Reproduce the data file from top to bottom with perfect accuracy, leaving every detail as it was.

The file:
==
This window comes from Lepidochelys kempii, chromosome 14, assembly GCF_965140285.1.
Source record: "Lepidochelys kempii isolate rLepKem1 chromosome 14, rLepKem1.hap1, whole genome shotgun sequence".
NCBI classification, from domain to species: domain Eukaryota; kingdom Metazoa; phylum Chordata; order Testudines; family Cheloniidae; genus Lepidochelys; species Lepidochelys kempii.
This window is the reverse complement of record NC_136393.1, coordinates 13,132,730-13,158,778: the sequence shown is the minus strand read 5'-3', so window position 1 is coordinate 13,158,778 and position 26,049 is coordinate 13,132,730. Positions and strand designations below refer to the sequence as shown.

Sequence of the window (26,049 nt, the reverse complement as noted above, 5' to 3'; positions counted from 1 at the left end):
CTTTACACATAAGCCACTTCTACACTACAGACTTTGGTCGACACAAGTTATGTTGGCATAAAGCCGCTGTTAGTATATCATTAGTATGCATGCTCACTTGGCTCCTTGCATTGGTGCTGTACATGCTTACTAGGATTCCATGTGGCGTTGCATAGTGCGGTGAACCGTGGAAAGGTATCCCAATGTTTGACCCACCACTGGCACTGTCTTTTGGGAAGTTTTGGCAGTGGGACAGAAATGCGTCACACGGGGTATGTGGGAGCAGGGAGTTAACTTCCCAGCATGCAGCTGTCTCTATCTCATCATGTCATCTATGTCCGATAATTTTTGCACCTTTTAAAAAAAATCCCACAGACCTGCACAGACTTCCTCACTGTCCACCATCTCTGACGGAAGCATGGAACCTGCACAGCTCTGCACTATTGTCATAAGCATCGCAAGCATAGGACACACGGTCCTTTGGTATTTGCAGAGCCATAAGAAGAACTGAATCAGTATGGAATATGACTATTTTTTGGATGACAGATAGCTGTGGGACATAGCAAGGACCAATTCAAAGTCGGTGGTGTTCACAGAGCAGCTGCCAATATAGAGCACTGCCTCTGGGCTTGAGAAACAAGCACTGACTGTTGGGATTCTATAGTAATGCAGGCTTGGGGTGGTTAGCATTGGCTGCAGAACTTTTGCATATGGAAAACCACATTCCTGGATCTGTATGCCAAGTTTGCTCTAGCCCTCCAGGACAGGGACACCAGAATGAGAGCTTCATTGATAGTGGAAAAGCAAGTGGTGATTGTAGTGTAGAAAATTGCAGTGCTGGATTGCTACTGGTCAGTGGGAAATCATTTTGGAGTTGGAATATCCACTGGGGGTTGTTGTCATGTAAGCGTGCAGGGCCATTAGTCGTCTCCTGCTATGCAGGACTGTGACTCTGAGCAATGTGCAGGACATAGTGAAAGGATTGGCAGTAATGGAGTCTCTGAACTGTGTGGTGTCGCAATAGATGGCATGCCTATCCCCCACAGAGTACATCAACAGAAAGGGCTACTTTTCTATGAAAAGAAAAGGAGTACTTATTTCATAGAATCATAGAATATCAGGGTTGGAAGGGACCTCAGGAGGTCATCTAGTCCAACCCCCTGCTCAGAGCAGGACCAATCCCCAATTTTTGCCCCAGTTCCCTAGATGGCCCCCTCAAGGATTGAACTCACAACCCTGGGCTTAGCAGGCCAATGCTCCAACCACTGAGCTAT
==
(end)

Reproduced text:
This window comes from Lepidochelys kempii, chromosome 14, assembly GCF_965140285.1.
Source record: "Lepidochelys kempii isolate rLepKem1 chromosome 14, rLepKem1.hap1, whole genome shotgun sequence".
NCBI classification, from domain to species: domain Eukaryota; kingdom Metazoa; phylum Chordata; order Testudines; family Cheloniidae; genus Lepidochelys; species Lepidochelys kempii.
This window is the reverse complement of record NC_136393.1, coordinates 13,132,730-13,158,778: the sequence shown is the minus strand read 5'-3', so window position 1 is coordinate 13,158,778 and position 26,049 is coordinate 13,132,730. Positions and strand designations below refer to the sequence as shown.

Sequence of the window (26,049 nt, the reverse complement as noted above, 5' to 3'; positions counted from 1 at the left end):
CTTTACACATAAGCCACTTCTACACTACAGACTTTGGTCGACACAAGTTATGTTGGCATAAAGCCGCTGTTAGTATATCATTAGTATGCATGCTCACTTGGCTCCTTGCATTGGTGCTGTACATGCTTACTAGGATTCCATGTGGCGTTGCATAGTGCGGTGAACCGTGGAAAGGTATCCCAATGTTTGACCCACCACTGGCACTGTCTTTTGGGAAGTTTTGGCAGTGGGACAGAAATGCGTCACACGGGGTATGTGGGAGCAGGGAGTTAACTTCCCAGCATGCAGCTGTCTCTATCTCATCATGTCATCTATGTCCGATAATTTTTGCACCTTTTAAAAAAAATCCCACAGACCTGCACAGACTTCCTCACTGTCCACCATCTCTGACGGAAGCATGGAACCTGCACAGCTCTGCACTATTGTCATAAGCATCGCAAGCATAGGACACACGGTCCTTTGGTATTTGCAGAGCCATAAGAAGAACTGAATCAGTATGGAATATGACTATTTTTTGGATGACAGATAGCTGTGGGACATAGCAAGGACCAATTCAAAGTCGGTGGTGTTCACAGAGCAGCTGCCAATATAGAGCACTGCCTCTGGGCTTGAGAAACAAGCACTGACTGTTGGGATTCTATAGTAATGCAGGCTTGGGGTGGTTAGCATTGGCTGCAGAACTTTTGCATATGGAAAACCACATTCCTGGATCTGTATGCCAAGTTTGCTCTAGCCCTCCAGGACAGGGACACCAGAATGAGAGCTTCATTGATAGTGGAAAAGCAAGTGGTGATTGTAGTGTAGAAAATTGCAGTGCTGGATTGCTACTGGTCAGTGGGAAATCATTTTGGAGTTGGAATATCCACTGGGGGTTGTTGTCATGTAAGCGTGCAGGGCCATTAGTCGTCTCCTGCTATGCAGGACTGTGACTCTGAGCAATGTGCAGGACATAGTGAAAGGATTGGCAGTAATGGAGTCTCTGAACTGTGTGGTGTCGCAATAGATGGCATGCCTATCCCCCACAGAGTACATCAACAGAAAGGGCTACTTTTCTATGAAAAGAAAAGGAGTACTTATTTCATAGAATCATAGAATATCAGGGTTGGAAGGGACCTCAGGAGGTCATCTAGTCCAACCCCCTGCTCAGAGCAGGACCAATCCCCAATTTTTGCCCCAGTTCCCTAGATGGCCCCCTCAAGGATTGAACTCACAACCCTGGGCTTAGCAGGCCAATGCTCCAACCACTGAGCTAT